For the peaceful appreciation of nature.
Despite driving, walking, and riding past this place for many, many years I’ve only recently visited Pensychnant House and I’m ashamed to confess that the lure of home-baked cakes was one of the primary drivers.
This isn’t a National Trust or Cadw property attracting an entrance fee (although contributions are always encouraged), nor does it house a lot of cordoned-off untouchable valuables. What it does offer is a real, modern experience of a Victorian house. This is partly down to the fact that the house is still very much lived in. The log fires are burned for a great many reasons. Today, Pensychnant works primarily as a conservation centre; holding exhibitions by local wildlife artists, organising guided walks, and of course, the annual Christmas fair when the Welsh dresser is laden with vast quantities of home-baked cakes. The Billiards Room is also available to hire for meetings. Although traces still remain, the original spectator area has since been removed. The idea of ladies watching the men play billiards was pretty much unheard of in those times, proving that the original resident, Stott, was pretty forward thinking!
The Turbulent History of Pensychnant. Today’s resident warden, Julian Thompson, has much to share about the history of the estate. The original house is a simple farmhouse dating from about 1690. Because of the existence of a second storey – probably originally accessed by an exterior stone staircase – it suggests that this would have been the property of a family of some means. Interesting that the draught generated between the front and back doors was utilised to winnow corn, and later, Stott affectionately christened the boot room in this part of the house as the Wellington Room. But it’s the Victorian extension built in the Arts and Crafts style (started in 1877 by Stott) which makes Pensychnant so unique.
Stott & Sons built about a fifth of the cotton mills around Lancashire. Surprisingly, the house had a central heating system from new, and in 1923 it received an electricity supply. Built initially as a holiday home for the Stott family, Abraham’s wife was less impressed with the house, particularly its rural location. Fearing he’d never encourage his family to move there, Stott fell into something of a depression about his investment. He reputedly left candles alight in vats of paraffin in the farmhouse, and took his absence. His desperate plan failed, since residents of nearby Crows Nest Hall spotted lights in the windows and went to investigate. Amazingly, Stott managed to escape being charged with arson despite harbouring not one, but three insurance policies about his person! In 1882 the wealth and standing of this hugely influential family clearly held the greater power.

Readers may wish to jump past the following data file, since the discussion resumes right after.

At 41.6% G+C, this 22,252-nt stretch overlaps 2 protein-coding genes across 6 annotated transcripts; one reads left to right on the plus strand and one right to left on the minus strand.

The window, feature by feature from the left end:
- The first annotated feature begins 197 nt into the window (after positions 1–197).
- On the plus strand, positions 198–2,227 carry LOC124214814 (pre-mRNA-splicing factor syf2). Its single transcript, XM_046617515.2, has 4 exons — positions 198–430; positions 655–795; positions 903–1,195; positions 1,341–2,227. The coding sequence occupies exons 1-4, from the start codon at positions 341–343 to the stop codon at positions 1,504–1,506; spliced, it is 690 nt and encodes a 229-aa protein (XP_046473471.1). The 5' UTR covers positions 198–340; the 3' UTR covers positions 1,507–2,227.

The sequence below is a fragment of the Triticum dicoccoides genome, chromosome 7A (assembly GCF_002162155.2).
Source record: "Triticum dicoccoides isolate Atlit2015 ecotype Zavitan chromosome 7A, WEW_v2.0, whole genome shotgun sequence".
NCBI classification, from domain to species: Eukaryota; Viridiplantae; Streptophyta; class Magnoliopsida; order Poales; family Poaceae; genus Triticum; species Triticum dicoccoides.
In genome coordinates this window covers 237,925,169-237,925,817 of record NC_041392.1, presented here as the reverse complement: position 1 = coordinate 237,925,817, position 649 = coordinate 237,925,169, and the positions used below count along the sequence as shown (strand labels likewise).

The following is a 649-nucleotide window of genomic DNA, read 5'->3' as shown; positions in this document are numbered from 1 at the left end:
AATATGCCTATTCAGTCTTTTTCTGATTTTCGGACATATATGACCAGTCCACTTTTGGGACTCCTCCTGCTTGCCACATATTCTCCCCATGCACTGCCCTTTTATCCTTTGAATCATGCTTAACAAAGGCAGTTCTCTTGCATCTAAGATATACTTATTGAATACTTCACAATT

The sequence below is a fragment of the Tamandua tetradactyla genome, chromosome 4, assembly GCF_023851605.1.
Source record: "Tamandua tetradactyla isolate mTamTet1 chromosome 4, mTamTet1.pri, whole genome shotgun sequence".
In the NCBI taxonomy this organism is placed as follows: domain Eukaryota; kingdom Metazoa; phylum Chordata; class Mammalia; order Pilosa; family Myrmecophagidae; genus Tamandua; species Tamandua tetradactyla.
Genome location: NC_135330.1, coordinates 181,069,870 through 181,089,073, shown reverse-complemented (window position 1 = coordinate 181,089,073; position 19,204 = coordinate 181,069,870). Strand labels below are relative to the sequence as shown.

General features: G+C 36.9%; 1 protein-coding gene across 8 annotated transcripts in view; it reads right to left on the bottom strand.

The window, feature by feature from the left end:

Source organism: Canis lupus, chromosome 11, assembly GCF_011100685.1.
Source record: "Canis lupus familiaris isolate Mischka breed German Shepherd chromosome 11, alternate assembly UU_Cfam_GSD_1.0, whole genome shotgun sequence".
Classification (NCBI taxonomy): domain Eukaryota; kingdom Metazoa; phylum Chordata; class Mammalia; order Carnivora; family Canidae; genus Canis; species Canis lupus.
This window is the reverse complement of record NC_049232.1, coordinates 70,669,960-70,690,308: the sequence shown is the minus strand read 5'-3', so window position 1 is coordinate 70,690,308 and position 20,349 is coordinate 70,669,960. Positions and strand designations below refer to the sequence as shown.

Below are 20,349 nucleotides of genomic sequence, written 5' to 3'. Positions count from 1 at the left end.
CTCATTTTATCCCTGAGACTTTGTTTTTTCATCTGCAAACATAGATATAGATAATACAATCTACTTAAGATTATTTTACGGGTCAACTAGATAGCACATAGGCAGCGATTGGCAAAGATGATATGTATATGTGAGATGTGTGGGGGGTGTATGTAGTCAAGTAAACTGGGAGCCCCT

When the mill industry collapsed, Pensychnant was sold to the Collins family before it passed to Doctor Tattersall of Conwy. Then, like the stuff of fiction, something wonderful happened when the great grandson of Stott bought back the entire family estate in 1967. Although the estate continued to function as a working farm, Brian Henthorn Stott regarded it as a nature reserve too and as well as planting hundreds of trees; primarily Welsh oak, birch, rowan and holly. He installed a great many nesting boxes and the variety of birds remains prolific, especially the cuckoo. In Victorian times there was a brisk tourist trade in nearby Penmaenmawr based on collectors travelling from all over Britain to see the Pensychnant moths. There are still two species in residence today, so rare they occur nowhere else in the world…
Pensychnant Today. Sitting in 148 acres of conservation land, Pensychnant house is heavily concealed from the access lane on Sychnant Pass (the mountain road which runs from Conwy across to Penmaenmawr, where it eventually joins the A55 expressway) but if you’re interested in local countryside conservation or historical properties, or if you’re simply looking to escape the modern world for a couple of hours, Pensychnant is well worth a visit. For me, the elegant shabbiness of the house adds a richness not quite quantifiable in words. I guess it has atmosphere. And yes, of course there’s a ghost… the maid, who was murdered by the gardener in the chauffeur’s room.
Brian Stott established the Pensychnant Foundation before he died in 1997.
The Pensychnant Foundation
The Pensychnant Foundation (a registered charity) was established in 1989 by Brian Henthorn Stott to: manage the Pensychnant House and Estate as a conservation centre and nature reserve; for the benefit of its wildlife; and to foster the public’s appreciation and understanding of nature and nature conservation. The house hosts an on-going exhibition of wildlife art by some of Britain’s most talented artists. Proceeds from the sale of drawings or paintings support the charity’s conservation work.
More information about Pensychnant and its programme of events can be found here: http://pensychnant.co.uk/home.html
Words and photography by Jan Ruth